KOCHI: The Kochi-Muziris Biennale is slated to begin in three weeks. Strangely, it has very little funds to run the show. As the government support is yet to fully come in, it is a race against time and resources.
“We are facing a huge financial crisis. The event will be run with the funds that we could pull in till now, but it will be scaled down,” said Biennale Foundation treasurer Bony Thomas. “The number of artists will remain 93. We will cut down events like seminars and cultural programmes to one-fourth of its original schedule,” he said.
Curator Jithish Kallat has decided to forego his professional fees. The bankruptcy of the state government is cited as one of the main reasons for the crisis.
The Rs 9-crore state support was the backbone of the previous Biennale. This time, however, it was more promises than funds that came from the government.
“The last Biennale, which gave a boost to the tourism and business sectors in Kochi, won laurels from the Centre for the Tourism Ministry from the Centre. The government had given its full support in the initial stages. It even made a budgetary allocation of Rs 2 crore, a first in Kerala history,” said Bony Thomas.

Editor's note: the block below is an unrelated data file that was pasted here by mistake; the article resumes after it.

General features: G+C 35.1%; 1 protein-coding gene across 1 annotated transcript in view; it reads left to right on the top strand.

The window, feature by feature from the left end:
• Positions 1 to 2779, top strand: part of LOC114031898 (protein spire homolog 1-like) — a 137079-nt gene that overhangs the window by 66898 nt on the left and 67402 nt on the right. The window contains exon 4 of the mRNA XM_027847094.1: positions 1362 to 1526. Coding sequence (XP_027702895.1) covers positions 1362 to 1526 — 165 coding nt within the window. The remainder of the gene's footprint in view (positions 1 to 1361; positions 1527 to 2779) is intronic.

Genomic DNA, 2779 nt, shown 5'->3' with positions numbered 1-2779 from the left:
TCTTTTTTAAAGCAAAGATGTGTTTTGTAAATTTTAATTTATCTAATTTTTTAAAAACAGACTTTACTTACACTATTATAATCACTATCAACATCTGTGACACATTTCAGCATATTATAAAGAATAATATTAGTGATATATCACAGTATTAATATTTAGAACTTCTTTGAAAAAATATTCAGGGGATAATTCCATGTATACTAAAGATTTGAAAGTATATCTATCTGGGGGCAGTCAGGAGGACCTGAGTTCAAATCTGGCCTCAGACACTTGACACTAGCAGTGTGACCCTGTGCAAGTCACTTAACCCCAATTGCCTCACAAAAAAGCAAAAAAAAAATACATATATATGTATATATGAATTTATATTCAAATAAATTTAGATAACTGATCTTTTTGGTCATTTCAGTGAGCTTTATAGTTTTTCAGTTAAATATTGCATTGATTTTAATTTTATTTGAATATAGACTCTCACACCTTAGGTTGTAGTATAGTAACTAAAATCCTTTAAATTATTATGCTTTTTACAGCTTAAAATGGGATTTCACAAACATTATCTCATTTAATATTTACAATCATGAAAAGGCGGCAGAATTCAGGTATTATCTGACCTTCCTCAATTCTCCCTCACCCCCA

“We charted this year’s event with a Rs 26-crore budget. Apart from the Rs 2-crore offer from the Finance Minister, the Tourism Minister offered Rs 1 crore. However, we received only Rs 1 crore from the government as of now. We have been told the remaining funds will come soon,” he said.
“The government is passing through a financially difficult phase. Not that we don’t want to help, but our hands are tied,” Cultural Affairs Minister K C Joseph said.
Not many NRKs have come forward to lend a helping hand, except a few exceptions like UAE-based businessman T V Narayanan Kutty who gave Rs 1 crore.
Biennale 2012 is said to have ended with huge financial debts. Many are yet to be cleared. Some artists, like Vivan Sundaram who was to have been paid Rs 45 lakh, have foregone their 2012 commission. The Foundation has also begun an online crowdfunding drive, a move which they admit was initiated too late, to raise Rs 15 crore within 90 days.
To say that the Foundation members are struggling to raise funds will be an understatement.
“Organisationally, we are stronger since the last Biennale. We are trying our best to raise funds and want the public to support us,” said Foundation trustee member Hormis Tharakan.